Clomiphene citrate at lower doses (10-10 - 10-12 M), but not higher doses (10-6 - 10-8 M) showed estrogenic activity via ERα. However, clomiphene citrate at concentrations between 10-6 M and 10-12 M did not reveal any estrogenic activity via ERβ. In the presence of E2, clomiphene citrate worked as either as an agonist or an antagonist through ERα depending on the concentrations of E2. Clomiphene citrate worked as antagonistic when it is combined with the higher E2 concentrations and worked as agonistic with the lower E2 concentrations. On the other hand, via ER β, clomiphene citrate acted as an estrogen antagonist irrespective of the concentration of E2. (Kurosawa et al., 2010).
Adashi, E. Y., Hsueh, A. J., & Yen, S. S. (1980). Alterations induced by clomiphene in the concentrations of oestrogen receptors in the uterus, pituitary gland and hypothalamus of female rats. J Endocrinol. , 87(3), 383-92.
Bharti, S., Misro, M., & Rai, U. (2013). Clomiphene citrate potentiates the adverse effects of estrogen on rat testis and down-regulates the expression of steroidogenic enzyme genes. Fertility and sterility, 99(1), 140-148. e5.
Bondesson, M., Hao, R., Lin, C.-Y., Williams, C., & Gustafsson, J.-Å. (2015). Estrogen receptor signaling during vertebrate development. Biochimica et Biophysica Acta (BBA)-Gene Regulatory Mechanisms, 1849(2), 142-151.
Bussenot, I., Parinaud, J., Clamagirand, C., Vieitez, G., & Pontonnier, G. (1990). Effect of clomiphene cirate on oestrogen secretion by human granulosa cells in culture. Human Reproduction, 5(5), 533-536.
Dahlman-Wright, K., Cavailles, V., Fuqua, S. A., Jordan, V. C., Katzenellenbogen, J. A., Korach, K. S., et al. (2006). International union of pharmacology. LXIV. Estrogen receptors. Pharmacological reviews, 58(4), 773-781.
Dominguez, R., & Micevych, P. (2010). Estradiol rapidly regulates membrane estrogen receptor alpha levels in hypothalamic neurons. J Neurosci, 30(38), 12589-96. doi:30/38/12589 [pii]10.1523/JNEUROSCI.1038-10.2010.
Eick, G. N., & Thornton, J. W. (2011). Evolution of steroid receptors from an estrogen-sensitive ancestral receptor. Molecular and cellular endocrinology, 334(1-2), 31-38.
Freyberger, A., Wilson, V., Weimer, M., Tan, S., Tran, H. S., & Ahr, H. J. (2010). Assessment of a robust model protocol with accelerated throughput for a human recombinant full length estrogen receptor-alpha binding assay: protocol optimization and intralaboratory assay performance as initial steps towards validation. Reprod Toxicol, 30(1), 50-9. doi:S0890-6238(10)00003-1 [pii].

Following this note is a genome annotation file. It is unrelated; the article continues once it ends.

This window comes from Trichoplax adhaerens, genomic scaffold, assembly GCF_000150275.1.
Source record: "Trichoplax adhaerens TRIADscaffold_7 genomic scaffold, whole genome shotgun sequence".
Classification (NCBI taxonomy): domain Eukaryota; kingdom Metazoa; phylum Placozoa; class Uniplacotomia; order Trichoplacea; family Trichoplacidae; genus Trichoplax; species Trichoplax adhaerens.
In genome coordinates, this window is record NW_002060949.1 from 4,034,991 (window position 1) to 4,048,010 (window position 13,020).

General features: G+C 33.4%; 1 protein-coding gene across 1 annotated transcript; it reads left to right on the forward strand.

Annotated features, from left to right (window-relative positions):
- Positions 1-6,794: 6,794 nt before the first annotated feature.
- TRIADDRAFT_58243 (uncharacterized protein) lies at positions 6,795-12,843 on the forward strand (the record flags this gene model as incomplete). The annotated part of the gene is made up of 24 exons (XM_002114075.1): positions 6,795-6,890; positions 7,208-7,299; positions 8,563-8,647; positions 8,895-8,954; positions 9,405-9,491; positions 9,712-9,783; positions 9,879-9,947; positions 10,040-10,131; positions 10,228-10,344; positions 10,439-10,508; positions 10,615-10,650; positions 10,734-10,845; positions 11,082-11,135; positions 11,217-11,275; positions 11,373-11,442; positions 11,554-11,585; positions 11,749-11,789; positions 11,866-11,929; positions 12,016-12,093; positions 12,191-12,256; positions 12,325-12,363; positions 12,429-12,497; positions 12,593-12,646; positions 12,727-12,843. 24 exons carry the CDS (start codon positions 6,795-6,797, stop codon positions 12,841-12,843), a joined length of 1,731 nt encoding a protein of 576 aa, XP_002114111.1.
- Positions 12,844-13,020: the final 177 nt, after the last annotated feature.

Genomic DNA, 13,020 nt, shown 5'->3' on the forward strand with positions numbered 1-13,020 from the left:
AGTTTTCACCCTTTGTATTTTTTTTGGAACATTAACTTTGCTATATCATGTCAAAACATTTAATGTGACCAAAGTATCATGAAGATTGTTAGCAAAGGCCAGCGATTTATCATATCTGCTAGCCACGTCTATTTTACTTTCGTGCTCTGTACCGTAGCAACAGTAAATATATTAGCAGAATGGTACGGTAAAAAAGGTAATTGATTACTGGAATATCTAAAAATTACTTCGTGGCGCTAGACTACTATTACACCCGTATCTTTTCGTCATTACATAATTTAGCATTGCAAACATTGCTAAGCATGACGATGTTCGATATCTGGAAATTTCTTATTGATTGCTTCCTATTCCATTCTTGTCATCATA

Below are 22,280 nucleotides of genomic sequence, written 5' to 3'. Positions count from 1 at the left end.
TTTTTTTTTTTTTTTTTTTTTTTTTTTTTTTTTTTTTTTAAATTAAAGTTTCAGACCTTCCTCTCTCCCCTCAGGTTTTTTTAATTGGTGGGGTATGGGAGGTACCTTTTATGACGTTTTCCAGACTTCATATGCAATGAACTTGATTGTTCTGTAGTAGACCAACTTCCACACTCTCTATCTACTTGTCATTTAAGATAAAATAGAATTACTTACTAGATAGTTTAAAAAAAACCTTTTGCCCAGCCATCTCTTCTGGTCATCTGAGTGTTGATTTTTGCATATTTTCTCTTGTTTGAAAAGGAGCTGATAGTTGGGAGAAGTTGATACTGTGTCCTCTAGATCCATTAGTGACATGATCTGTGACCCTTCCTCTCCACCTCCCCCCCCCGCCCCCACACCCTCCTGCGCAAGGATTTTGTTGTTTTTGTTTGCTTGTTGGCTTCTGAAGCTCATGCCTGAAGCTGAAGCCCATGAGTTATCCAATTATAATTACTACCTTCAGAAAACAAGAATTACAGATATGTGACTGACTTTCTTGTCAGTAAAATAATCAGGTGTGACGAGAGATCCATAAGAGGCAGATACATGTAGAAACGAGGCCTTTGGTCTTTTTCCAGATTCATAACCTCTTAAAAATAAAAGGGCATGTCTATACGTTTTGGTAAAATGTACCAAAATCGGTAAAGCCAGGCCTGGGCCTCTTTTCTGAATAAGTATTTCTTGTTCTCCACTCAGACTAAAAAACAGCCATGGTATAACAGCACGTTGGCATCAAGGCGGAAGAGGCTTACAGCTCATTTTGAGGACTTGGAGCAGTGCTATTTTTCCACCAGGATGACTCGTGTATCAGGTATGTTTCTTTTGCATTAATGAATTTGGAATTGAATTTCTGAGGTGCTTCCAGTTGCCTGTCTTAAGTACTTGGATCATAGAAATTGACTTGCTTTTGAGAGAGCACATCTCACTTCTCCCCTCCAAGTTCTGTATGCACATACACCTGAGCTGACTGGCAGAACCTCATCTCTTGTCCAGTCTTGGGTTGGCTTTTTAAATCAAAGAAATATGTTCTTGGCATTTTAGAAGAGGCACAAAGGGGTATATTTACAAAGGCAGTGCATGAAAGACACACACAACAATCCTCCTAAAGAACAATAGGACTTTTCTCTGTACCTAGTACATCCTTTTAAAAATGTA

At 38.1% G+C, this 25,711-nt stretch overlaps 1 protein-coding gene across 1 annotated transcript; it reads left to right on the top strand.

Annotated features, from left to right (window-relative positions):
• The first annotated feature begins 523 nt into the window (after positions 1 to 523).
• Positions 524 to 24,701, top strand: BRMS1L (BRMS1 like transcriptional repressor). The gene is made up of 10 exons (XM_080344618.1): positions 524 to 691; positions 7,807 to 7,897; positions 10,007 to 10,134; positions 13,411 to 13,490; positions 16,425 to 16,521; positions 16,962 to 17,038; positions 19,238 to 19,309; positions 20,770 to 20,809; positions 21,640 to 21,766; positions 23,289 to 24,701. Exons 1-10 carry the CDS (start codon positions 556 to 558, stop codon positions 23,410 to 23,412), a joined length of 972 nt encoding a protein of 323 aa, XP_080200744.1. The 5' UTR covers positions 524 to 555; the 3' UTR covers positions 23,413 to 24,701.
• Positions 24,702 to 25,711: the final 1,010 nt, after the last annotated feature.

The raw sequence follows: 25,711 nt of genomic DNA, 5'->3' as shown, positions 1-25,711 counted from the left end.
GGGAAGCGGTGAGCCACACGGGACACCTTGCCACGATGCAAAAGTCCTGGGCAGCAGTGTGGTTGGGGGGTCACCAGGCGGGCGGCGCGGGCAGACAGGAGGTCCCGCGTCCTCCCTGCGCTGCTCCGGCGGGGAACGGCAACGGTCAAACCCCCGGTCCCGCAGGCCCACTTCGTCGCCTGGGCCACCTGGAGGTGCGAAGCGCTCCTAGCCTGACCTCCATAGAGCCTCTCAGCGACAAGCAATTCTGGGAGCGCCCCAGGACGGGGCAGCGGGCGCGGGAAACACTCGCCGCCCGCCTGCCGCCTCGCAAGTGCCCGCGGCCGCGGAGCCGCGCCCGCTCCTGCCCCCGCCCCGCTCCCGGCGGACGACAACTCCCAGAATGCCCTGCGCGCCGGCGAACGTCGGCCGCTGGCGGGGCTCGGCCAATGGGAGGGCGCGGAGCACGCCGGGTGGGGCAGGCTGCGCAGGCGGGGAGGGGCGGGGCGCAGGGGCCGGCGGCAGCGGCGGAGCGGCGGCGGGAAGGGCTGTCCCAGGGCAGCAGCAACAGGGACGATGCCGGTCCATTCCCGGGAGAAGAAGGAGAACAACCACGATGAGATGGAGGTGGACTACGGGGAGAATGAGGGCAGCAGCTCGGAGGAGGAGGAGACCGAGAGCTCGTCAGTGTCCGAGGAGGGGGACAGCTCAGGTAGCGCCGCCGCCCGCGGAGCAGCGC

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Koch, Y., Dikstein, S., Superstine, E., & Sulman, F. G. (1971). THE EFFECT OF PROMETHAZINE AND CLOMIPHENE ON GONADOTROPHIN SECRETION IN THE RAT. Journal of Endocrinology, 49(1), 13-17. doi:10.1677/joe.0.0490013.
Kurosawa, T., Hiroi, H., Momoeda, M., Inoue, S., & Taketani, Y. (2010). Clomiphene citrate elicits estrogen agonistic/antagonistic effects differentially via estrogen receptors αand β. Endocrine journal, 57(6), 517-521.
Levin, E. R. (2009). Plasma membrane estrogen receptors. Trends in Endocrinology & Metabolism, 20(10), 477-482.
Morani, A., Warner, M., & Gustafsson, J. Å. (2008). Biological functions and clinical implications of oestrogen receptors alfa and beta in epithelial tissues. Journal of internal medicine, 264(2), 128-142.
Oride, A., Kanasaki, H., Tumurbaatar, T., Zolzaya, T., Okada, H., Hara, T., et al. (2020). Effects of the Fertility Drugs Clomiphene Citrate and Letrozole on Kiss-1 Expression in Hypothalamic Kiss-1-Expressing Cell Models. Reproductive sciences (Thousand Oaks, Calif.), 27. doi:10.1007/s43032-020-00154-1.
Paterni, I., Granchi, C., Katzenellenbogen, J. A., & Minutolo, F. (2014). Estrogen receptors alpha (ERα) and beta (ERβ): subtype-selective ligands and clinical potential. Steroids, 90, 13-29.
Sutaria, U., Crooke, A., Bertrand, P., & Hodgson, C. (1980). Clomiphene citrate and human chorionic gonadotropin in the treatment of anovulatory infertility. International Journal of Gynecology & Obstetrics, 18(6), 435-437.
Taheripanah, R., Kabir-Salmani, M., Favayedi, M., Zamaniyan, M., Malih, N., & Taheripanah, A. (2020). Effects of clomiphene citrate plus estradiol or progesterone on endometrial ultrastructure: An RCT. International Journal of Reproductive BioMedicine, 18(3), 201.
Trost, L. W., & Khera, M. (2014). Alternative treatment modalities for the hypogonadal patient. Current urology reports, 15(7), 1-12.
Wahab, O. A., Princely, A. C., Oluwadamilare, A. A., Ore-Oluwapo, D. O., Blessing, A. O., & Alfred, E. F. (2019). Clomiphene citrate ameliorated lead acetate-induced reproductive toxicity in male Wistar rats. JBRA assisted reproduction, 23(4), 336-343. doi:10.5935/1518-0557.20190038.
Welboren, W.-J., Sweep, F. C., Span, P. N., & Stunnenberg, H. G. (2009). Genomic actions of estrogen receptor?: what are the targets and how are they regulated? Endocrine-related cancer, 16(4), 1073.